A promising new treatment provides long-term relief for people suffering with chronic back and leg pain, according to a recent study.
US researchers found that patients who received a novel high frequency form of spinal cord stimulation (SCS) therapy experienced significantly greater long-term relief for both chronic back and leg pain, when compared to a traditional low frequency form of SCS therapy.
SCS is an increasingly common therapy that delivers electric pulses to the spinal cord, through a small device implanted under the skin, for difficult to treat chronic pain in the trunk and limbs. The treatment is reversible and can be helpful for chronic pain sufferers who would otherwise rely on opioids or back surgery for relief.
According to a report by the American Society of Anesthesiologists (ASA) the new treatment, called HF10 therapy, uses high frequency pulses of 10,000 Hz, compared to traditional SCS which uses frequencies of 40 to 60 Hz.
Notably, unlike traditional SCS, HF10 therapy provides pain relief without paresthesia — an abnormal sensation commonly perceived as tingling or buzzing, which masks a patient´s perception of pain.
Researchers examined 171 patients with chronic back or leg pain, of whom 90 received HF10 therapy and 81 had traditional SCS.
At three months, 85% of subjects with back pain and 83% of those with leg pain in the HF10 therapy group experienced a 50% or greater reduction in pain. This compares to 44% of back pain and 56% of leg pain patients in the traditional SCS group. None of the patients in the HF10 therapy group experienced paresthesia.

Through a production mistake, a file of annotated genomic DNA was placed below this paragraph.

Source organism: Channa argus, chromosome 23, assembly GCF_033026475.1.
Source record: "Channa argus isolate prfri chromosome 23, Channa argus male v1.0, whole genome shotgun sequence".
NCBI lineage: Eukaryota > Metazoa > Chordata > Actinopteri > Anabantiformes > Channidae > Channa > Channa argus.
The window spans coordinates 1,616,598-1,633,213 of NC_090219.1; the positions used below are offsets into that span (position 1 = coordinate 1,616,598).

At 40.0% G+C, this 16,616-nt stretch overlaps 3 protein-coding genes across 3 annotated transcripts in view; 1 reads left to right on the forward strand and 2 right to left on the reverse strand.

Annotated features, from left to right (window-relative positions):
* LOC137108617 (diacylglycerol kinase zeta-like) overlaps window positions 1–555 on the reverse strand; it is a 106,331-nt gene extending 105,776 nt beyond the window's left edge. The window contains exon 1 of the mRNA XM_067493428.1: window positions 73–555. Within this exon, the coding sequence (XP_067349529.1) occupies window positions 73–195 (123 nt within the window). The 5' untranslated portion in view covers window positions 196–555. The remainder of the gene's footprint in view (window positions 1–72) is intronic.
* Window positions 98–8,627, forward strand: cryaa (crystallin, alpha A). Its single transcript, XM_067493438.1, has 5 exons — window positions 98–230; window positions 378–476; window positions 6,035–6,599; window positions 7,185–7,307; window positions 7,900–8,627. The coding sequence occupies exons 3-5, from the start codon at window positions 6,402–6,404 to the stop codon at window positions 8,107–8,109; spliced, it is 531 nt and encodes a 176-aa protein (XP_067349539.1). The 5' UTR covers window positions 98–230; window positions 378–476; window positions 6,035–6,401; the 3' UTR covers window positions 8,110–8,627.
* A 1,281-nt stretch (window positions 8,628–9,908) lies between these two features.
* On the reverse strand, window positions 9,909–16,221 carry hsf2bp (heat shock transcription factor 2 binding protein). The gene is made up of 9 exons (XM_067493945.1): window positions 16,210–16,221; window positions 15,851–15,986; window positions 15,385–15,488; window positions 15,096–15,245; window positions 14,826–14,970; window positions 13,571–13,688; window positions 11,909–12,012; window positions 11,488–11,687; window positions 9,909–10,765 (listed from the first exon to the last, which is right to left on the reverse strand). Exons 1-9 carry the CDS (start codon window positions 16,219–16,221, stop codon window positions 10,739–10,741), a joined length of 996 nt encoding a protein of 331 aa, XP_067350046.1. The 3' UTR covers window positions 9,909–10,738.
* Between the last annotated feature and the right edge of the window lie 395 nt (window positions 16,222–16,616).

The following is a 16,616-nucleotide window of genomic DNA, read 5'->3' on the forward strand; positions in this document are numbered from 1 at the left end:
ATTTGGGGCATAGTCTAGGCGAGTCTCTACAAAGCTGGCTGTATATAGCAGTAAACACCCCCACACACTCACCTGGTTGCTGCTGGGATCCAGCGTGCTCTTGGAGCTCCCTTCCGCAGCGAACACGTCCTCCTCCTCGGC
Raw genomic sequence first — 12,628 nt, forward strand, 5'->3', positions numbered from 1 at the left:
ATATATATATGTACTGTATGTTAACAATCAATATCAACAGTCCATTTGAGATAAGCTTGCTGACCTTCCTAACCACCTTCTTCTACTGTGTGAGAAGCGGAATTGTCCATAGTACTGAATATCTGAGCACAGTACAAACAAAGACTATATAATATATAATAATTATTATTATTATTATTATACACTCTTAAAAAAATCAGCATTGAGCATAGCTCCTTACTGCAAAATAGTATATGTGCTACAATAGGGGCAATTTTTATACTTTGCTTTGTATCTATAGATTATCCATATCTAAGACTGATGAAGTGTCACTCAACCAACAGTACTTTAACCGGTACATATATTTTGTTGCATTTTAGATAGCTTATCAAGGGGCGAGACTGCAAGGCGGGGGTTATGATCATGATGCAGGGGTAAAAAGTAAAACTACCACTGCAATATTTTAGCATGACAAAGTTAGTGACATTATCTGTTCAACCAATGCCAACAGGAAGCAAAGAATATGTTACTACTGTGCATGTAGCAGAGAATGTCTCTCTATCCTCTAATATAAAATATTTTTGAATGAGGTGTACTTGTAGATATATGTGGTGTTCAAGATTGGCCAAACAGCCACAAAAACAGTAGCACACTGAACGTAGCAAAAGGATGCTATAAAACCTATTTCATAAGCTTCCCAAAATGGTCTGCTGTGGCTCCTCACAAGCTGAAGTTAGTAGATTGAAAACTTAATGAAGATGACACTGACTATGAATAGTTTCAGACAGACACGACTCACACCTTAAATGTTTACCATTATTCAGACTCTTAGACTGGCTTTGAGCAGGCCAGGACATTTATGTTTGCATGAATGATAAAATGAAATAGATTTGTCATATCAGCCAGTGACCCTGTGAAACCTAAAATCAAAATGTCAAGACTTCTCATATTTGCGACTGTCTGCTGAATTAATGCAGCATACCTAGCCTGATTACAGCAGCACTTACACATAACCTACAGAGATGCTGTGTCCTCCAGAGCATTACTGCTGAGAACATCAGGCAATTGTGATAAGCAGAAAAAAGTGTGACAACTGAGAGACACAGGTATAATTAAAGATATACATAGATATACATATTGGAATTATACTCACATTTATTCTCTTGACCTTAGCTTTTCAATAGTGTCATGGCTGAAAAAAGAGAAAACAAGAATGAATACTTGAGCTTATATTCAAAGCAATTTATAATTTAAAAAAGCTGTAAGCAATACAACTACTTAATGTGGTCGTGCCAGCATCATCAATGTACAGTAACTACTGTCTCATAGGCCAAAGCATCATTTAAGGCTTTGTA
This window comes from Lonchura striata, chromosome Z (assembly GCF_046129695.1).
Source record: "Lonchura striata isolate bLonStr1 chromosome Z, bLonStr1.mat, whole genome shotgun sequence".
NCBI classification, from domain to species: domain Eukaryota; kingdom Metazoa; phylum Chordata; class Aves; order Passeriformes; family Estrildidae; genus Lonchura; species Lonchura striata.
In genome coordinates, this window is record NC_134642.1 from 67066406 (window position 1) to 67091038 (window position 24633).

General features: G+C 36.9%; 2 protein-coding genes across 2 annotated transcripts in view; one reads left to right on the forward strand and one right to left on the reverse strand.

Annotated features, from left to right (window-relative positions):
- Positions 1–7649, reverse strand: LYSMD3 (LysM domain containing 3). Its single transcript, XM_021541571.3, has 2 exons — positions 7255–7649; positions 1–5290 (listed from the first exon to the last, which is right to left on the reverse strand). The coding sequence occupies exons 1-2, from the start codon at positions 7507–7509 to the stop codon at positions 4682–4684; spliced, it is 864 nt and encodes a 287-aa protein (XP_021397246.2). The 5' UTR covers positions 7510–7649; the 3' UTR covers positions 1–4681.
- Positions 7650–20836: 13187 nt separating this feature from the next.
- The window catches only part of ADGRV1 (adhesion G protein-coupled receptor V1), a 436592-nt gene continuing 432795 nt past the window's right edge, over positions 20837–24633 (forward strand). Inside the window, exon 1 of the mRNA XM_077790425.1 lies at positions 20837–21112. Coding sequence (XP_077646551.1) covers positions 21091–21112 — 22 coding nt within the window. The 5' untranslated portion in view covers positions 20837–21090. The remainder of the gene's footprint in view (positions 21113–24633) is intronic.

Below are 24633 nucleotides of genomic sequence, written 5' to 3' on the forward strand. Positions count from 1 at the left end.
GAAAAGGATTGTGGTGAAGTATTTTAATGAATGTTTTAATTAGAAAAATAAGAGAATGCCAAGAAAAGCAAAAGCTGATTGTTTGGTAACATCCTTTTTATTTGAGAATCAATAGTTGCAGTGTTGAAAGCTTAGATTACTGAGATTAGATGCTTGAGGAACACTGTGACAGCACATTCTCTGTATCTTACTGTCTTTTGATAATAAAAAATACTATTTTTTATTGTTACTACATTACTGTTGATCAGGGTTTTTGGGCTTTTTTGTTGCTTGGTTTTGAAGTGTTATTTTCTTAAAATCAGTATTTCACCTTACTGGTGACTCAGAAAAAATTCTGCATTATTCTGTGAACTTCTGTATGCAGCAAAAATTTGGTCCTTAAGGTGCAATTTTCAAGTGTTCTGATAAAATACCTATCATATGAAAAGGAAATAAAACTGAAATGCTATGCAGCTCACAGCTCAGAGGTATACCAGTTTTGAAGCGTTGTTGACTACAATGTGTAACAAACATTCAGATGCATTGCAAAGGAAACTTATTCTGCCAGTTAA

Longer term results showed that HF10 therapy remained more effective than traditional SCS over the 12-month study period, and more patients in the HF10 group reported being “very satisfied” with their pain relief (55% versus 32%).
“This is the first long-term study to compare the safety and effectiveness of high frequency and traditional SCS therapy for back and leg pain,” said lead study author Dr. Leonardo Kapural, professor of anesthesiology at Wake Forest University School of Medicine and clinical director at Carolinas Pain Institute at Brookstown in Winston-Salem, North Carolina.
“Chronic back and leg pain have long been considered difficult to treat and current pain relief options such as opioids have limited effectiveness and commonly known side effects. Given the prevalence of chronic pain, high frequency SCS is an exciting advance for our patients.”
The findings of the research have been published in the Online First edition of Anesthesiology, the official medical journal of the ASA.